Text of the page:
There are many ways luxury beauty brands can interact with customers, no matter by games (Chanel’s ‘Take off Karl Lagerfeld’s Sunglasses’ H5 game), branding videos (90% of the luxury beauty and fashion brands have their brand channel on Chinese Youku), or rewarding systems. Sephora, the chain beauty products brand used to host a JD campaign called ’15 Days of Beauty, inviting the public to join the campaign to win prizes including a Fiat Car, a trip for 4 to visit the ‘Make Up for Ever Academy’ in Paris, and 5,000€ vouchers. Chinese Customers, especially ladies, love reward campaigns, games and those activities that they can be involved and will have more impression and attachment with the brands.
For beauty products, experiencing is important that’s why sometimes it is risky to buy a big sized product directly online, especially if they are pricey from a luxury brand. L’Oreal has therefore customized a mix-package called ‘my beauty box’ including several beauty products from those famous luxury beauty brands in small to medium size to sell online through various e-commerce platforms like TMALL and luxuryeauty. With a price of 200 to 300 RMB per box to try those luxury beauty products really attracts a big group of customers.
4. O2O Model works great in China
A cross-border model between online engagement and offline experience works pretty well for luxury beauty brands. For online, the customers are engaged with brand information, digital branding materials and able to talk and interact with the brand. For example, someone may @Chanel on Weibo saying that she wants to know whether the eye shadow she just bought is fake. The people from Chanel could answer her directly through private or public message but more over, share more knowledge and ideas of how to distinguish the real products from the fake ones, the launching time for the seasonal new products as well as inviting her to join the upcoming brand experiencing events offline.
On the offline side, when customers step into a retail shop or booth, the shop officers should collect his / her social media or personal contacts through direct invites or reward campaigns, and then input the information into the brand CRM system. In the future for all the online campaigns and sales, the contacts are valuable.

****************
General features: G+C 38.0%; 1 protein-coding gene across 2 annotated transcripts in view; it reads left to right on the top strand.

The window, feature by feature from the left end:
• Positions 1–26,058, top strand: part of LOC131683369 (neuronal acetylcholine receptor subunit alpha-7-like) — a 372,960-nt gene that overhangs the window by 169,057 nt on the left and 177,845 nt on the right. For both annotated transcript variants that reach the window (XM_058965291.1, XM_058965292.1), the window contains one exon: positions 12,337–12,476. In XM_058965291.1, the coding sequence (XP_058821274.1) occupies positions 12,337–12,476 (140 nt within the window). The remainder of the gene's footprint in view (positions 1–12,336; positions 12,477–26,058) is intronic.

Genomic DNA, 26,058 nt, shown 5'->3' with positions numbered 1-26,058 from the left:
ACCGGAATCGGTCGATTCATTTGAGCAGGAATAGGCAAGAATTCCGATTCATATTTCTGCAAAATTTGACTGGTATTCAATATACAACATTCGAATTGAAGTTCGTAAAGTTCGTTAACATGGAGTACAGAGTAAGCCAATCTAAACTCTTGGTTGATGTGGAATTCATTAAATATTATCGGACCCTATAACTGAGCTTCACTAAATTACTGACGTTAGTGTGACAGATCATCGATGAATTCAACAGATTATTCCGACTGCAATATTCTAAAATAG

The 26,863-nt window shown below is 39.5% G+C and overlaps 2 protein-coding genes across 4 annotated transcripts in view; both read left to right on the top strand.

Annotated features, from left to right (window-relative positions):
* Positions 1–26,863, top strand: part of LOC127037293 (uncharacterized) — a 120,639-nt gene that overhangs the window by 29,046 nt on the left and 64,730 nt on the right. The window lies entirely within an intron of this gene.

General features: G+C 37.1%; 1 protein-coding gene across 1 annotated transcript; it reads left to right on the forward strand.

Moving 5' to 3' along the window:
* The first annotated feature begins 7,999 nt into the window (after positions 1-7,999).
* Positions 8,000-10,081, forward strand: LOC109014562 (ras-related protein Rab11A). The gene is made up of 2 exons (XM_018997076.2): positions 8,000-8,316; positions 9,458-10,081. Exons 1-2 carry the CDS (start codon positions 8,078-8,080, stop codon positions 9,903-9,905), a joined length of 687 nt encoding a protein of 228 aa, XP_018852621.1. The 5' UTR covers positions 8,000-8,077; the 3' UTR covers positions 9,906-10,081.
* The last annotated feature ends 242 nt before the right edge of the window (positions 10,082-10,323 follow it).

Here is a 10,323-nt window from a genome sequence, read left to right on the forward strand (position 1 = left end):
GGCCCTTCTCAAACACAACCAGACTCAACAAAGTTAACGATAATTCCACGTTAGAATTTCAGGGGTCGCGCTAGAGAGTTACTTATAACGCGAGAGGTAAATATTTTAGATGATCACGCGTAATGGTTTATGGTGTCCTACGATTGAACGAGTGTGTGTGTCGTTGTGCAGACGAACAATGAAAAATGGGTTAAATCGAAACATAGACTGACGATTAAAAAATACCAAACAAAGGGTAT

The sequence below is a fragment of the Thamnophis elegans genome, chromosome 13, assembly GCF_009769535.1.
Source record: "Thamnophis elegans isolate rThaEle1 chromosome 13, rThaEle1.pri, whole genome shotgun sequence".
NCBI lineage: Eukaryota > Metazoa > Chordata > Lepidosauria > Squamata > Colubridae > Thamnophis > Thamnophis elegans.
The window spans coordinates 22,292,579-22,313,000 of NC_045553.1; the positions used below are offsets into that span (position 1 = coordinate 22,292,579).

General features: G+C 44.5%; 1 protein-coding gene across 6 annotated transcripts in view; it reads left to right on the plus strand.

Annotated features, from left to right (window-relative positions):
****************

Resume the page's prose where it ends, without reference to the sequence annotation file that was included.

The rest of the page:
Offline experience is important for luxury beauty brands as without trying the products, customers will feel it is too risky to purchase and are less convinced by the brand’s value. However, online engagement will help drive more leads and interests to the brand in a very efficient way especially with effective campaigns.
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5. Corporate with influences: a big challenge for Brand
KOLs (key opinion leader) are powerful for digital marketing campaigns in China, and even more powerful for beauty brands as most of the targeting customers are ladies who are, as Chinese Culture expert suggested, easier to be influenced online and willing to re-tweet or share messages from others.
On the other hand, a majority of ladies will check online for reviews and consider the comments from the other users. These kinds of comments and recommendations come usually from the Q&A collective intelligence (e.g. Baidu Knows), and the forum portals (e.g. Douban). To carefully manage and work on these information are definitely crucial.
Luxury and beauty brands in China have to work on their image (online reputation) first and after boost their awareness via creative strategies on Social Media. Times are changing and Chinese customers are attracted by different things and appreciate innovative and creative Brands.
About the Author:
Olivier Verot is the founder of Gentlemen Marketing Agency, which is an agency based in Shanghai that focuses on Chinese travelers and tourism. Fluent in Mandarin and exploring the various Chinese digital Strategies, he helps tourism companies to develop their China strategy. Thanks to his analyzes of Chinese consumers’ behavior, he has been recognized as an expert on the subject of marketing in China and tourism.